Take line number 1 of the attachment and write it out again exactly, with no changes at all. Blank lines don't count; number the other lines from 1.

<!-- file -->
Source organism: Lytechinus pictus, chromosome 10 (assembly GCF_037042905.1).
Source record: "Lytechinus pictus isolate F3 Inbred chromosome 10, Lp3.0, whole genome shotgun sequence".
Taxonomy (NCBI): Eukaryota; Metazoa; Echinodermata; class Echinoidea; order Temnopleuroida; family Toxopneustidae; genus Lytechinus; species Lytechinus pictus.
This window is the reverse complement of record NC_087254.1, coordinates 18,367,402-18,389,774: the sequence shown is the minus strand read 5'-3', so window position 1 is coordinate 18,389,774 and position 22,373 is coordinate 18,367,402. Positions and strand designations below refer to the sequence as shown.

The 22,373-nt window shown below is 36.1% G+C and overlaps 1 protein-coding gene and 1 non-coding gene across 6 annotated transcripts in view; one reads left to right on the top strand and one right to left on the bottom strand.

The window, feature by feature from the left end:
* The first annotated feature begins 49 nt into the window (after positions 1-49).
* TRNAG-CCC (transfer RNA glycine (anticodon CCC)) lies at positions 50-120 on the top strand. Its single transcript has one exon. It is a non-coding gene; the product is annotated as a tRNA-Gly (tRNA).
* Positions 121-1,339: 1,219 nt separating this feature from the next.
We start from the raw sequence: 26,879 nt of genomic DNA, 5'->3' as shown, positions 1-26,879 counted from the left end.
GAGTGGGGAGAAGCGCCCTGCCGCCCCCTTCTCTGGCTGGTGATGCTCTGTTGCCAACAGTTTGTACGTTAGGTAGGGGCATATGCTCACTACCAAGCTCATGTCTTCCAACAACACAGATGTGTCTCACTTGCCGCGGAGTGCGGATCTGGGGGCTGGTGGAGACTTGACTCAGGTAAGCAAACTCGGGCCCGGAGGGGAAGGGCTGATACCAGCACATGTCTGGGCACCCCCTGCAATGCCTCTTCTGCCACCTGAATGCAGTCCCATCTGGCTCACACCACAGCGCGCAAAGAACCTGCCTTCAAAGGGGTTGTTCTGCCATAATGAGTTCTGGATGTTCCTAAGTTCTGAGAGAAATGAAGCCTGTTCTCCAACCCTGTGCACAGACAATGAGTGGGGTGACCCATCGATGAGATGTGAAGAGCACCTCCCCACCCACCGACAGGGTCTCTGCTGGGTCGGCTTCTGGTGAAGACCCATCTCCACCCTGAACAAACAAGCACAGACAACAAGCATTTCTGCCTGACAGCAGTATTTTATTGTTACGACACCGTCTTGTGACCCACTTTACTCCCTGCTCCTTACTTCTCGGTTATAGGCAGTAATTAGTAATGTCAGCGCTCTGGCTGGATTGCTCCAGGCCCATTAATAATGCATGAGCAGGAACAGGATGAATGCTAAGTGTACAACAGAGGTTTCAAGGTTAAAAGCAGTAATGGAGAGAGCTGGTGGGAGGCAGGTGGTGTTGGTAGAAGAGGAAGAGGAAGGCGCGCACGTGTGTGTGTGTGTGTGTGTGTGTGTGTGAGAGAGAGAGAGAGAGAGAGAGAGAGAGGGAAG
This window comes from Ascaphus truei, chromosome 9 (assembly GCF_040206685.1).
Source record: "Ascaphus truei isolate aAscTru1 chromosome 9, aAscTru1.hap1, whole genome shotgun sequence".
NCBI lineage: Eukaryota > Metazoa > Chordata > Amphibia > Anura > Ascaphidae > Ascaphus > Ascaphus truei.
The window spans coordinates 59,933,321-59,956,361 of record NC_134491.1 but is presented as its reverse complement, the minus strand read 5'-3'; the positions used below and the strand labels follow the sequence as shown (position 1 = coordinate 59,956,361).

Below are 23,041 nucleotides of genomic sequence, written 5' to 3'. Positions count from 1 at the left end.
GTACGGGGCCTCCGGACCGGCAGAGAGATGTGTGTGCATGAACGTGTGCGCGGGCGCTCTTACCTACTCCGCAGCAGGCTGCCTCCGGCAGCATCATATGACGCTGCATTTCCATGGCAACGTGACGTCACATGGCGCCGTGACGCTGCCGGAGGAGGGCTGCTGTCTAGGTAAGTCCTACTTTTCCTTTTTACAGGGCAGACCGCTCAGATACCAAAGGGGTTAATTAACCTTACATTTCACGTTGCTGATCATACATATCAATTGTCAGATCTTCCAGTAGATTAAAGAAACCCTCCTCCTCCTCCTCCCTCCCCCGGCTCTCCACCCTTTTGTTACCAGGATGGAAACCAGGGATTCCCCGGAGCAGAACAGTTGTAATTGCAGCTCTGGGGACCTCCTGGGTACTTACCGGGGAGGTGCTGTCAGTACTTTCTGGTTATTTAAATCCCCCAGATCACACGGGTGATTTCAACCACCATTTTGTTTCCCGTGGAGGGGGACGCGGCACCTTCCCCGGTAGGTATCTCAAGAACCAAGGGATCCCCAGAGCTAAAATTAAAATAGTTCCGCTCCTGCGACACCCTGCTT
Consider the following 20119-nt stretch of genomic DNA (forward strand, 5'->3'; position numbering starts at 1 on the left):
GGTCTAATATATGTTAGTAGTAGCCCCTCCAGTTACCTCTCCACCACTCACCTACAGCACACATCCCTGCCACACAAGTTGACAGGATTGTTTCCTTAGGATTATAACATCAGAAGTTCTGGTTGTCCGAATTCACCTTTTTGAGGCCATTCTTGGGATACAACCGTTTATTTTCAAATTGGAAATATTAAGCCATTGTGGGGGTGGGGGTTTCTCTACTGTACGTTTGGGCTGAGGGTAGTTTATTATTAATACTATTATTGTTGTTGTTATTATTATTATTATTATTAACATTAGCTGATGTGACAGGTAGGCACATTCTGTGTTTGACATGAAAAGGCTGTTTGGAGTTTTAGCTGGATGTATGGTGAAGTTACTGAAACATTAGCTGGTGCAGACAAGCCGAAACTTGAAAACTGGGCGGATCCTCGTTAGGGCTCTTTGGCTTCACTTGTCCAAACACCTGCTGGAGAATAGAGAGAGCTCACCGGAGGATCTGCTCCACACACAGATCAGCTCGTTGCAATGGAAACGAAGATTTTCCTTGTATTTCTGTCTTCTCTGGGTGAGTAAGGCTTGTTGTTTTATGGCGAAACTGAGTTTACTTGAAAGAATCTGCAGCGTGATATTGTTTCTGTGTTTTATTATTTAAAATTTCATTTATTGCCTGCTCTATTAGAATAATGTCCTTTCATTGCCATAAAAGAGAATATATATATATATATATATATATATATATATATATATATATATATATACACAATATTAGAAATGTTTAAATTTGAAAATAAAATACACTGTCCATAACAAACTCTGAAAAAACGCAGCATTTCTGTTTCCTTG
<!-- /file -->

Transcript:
Source organism: Lytechinus pictus, chromosome 10 (assembly GCF_037042905.1).